The last photo, love the bum fluff aye
So I took off for the Perth in a bit of down mood. I could travel a bit faster now but after three and a bit weeks it felt strange not riding beside Rod. The weather got progressively worse, I managed to dodge most of the rain but the wind was horrible. The traffic had built up as well which was a pain after being so long out of the rat race. I made it home around 2pm, tired, smelly but happy to see the wife and kids. I rang Rod straight away but he was still holed up in the Roadhouse. Thankfully they made it home safely but not until 11pm that night after driving through horrible weather and having a few car dramas.

So we're home safe and well. I'm sorry it took me a few days to finish the blog but there's been a lot of catching up to do as well as unpacking and cleaning all the gear. The bikes a both running a little worse for wear but hey they've just completed a marathon what do you expect. I need to service the KLR but I'll let it rest in the shed for a week or to, it's earned it.

All in all this trip has been awesome. It's tested both of us in many ways but I've personally loved the highs and the lows. That's why I planned this trip, I knew it would be a challenge and I'm proud of the way we meet it. Would I do it again, hell yes but not for a few years. I hope you've enjoyed the blog and I'm hoping to get Rod to update the posts from his perspective, should be fun.

Long road, wildflowers, crazy drivers and the BACKPAKERS

Day 24 Carnarvon to Geraldton

We took our time packing up and having breakfast. We had a 400km+ day but we knew we had plenty of time. Rod complained he had finally got used to sleeping on his mat on the last night, typical. We had a good ride south but the CRF was starting to have problems. Rod had noticed that his back sprocket had five worn teeth and he still couldn't keep tension on the chain. To compensate we had to travel at 90-95km/hr but that was cool, lots of time to check out the scenery. Rod found a great lookout about an hour out of Carnarvon where we meet a bloke travelling around Oz in an old bus. He also had two beaut motorcycles in a trailer on the back, nice big yamaha cruisers. He liked our bikes and we offered to swap ha ha.
Rods lookout
As we were going south we were noticing more and more wildflowers. The recent rains had done the region good as all of the fields were green as. Rod called a stop and we had to have a photo shoot with the bikes amongst the flowers. We also found an old Yama that's been there for years as part of a road safety campaign. The sign is gone but luckily the Yama is still there. Lots of fun.
"Bikes in Urban Wasteland"
Rod's Masterpiece
After a quick coffee and dodge the law stop in Northampton we rode into Geraldton. Rod had insisted we stay in a backpackers on our last night so we could sleep in a real bed. We pulled up and it was a typical modern day backpackers; dingy and dodgy. Rod was a bit taken aback, I think he had expected a beer garden and spa pool all full of nubile blonde 20 year olds partying all night. Reality was a let down! Rod was also stressed about his bike. The back sprocket was almost worn out. I asked him if he could make it to Perth and he was still positive so...after securing all of gear the best we could we headed into town for dinner. We were going to go the local pub in town but after having a quick beer there it looked a little dingy. We moved on and found a delightful little Italian Cafe with Bee Knees on tap and a wonderful chef in the kitchen. Great meal! We made it back to the backpackers early and watched a little TV. We meet a few young (18 year olds) German backpackers who had been the country 14 days and looked like roos in the headlights. Oz wasn't quite what they had expected. We gave them a few tips on where to stay along the coast and that seemed to set them right but we were blown away at how young and niave these kids were. Where they get money to travel like that I'll never know, they were straight out of high school.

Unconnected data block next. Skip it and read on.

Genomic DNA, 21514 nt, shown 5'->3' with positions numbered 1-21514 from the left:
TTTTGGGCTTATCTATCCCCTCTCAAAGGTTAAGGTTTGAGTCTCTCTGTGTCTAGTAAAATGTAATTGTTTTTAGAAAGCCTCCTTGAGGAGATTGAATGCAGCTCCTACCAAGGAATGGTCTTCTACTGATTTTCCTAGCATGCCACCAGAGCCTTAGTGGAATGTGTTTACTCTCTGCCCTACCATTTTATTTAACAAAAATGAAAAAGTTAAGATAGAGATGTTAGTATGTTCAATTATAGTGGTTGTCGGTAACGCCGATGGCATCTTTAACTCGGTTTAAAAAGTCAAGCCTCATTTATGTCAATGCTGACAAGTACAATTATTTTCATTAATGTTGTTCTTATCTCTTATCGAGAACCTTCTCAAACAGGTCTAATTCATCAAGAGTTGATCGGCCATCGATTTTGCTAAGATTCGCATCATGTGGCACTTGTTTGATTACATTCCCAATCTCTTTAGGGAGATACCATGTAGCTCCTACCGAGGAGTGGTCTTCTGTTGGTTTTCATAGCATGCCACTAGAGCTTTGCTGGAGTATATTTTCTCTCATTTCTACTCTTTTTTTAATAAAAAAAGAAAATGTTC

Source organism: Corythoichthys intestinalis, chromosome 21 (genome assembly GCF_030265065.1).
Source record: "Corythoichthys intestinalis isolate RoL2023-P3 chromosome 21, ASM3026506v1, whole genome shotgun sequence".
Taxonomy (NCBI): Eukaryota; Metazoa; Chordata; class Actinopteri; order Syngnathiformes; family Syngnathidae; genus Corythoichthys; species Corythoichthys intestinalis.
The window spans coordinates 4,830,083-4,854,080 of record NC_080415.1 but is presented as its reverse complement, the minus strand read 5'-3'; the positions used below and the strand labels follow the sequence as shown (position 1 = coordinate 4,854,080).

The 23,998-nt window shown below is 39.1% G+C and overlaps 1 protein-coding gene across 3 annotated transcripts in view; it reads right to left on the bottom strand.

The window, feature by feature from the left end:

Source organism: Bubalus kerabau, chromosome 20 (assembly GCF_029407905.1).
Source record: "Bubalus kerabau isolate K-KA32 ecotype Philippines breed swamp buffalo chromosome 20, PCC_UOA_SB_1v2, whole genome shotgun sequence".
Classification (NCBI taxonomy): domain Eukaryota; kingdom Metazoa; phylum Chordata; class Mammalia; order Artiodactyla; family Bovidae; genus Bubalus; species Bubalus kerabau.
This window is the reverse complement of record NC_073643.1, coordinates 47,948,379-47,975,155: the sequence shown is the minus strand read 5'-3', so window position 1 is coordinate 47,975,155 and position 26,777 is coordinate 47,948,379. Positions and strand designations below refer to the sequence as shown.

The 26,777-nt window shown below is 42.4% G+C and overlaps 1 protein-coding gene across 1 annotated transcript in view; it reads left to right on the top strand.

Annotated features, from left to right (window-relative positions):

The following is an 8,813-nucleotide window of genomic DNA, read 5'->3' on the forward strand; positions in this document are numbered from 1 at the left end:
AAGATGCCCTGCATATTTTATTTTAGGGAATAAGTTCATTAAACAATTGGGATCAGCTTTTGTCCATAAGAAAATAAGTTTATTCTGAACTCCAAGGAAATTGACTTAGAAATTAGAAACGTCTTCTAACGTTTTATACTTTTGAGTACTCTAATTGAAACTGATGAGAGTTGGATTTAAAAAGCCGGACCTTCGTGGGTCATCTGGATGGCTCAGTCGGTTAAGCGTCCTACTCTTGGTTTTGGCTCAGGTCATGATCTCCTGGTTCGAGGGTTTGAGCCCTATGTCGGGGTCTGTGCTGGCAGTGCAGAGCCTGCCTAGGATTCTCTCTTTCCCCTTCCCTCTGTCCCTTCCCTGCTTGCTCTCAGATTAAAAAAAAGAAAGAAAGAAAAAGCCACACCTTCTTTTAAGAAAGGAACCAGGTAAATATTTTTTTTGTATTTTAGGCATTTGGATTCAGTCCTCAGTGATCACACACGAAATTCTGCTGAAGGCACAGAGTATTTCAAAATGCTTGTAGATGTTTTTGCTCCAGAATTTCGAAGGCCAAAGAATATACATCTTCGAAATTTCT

Through the Inversion

Day 23 Robe River to Carnarvon

While Robe River is a beautiful place to camp it can be a bit noisy because you're only 20 metres from the road. A big thanks to the dickhead road train driver who insisted on letting off his air horn at 3am over the bridge! Still, after a quick breakfast, well not so quick, I broke our stove but luckily our new mate Ross lent us his so I could cook up the quick oats. Anyway with handshakes all around and a few good lucks (you mad bugger) to Ross we were off. The wind was still blowing but not as intense as yesterday thankfully, so we made good time to Nanutarra Roadhouse. Somewhere along the way Rod finally lost half his number plate which had been threatening to self destruct since the Gunbarrel. We pulled in for fuel and a coffee milk and yes Nanutarra is still run by a Pirate. Expensive fuel and $5.25 for a coffee milk! We pushed on down the road and Rod found a cave, he was a happy boy.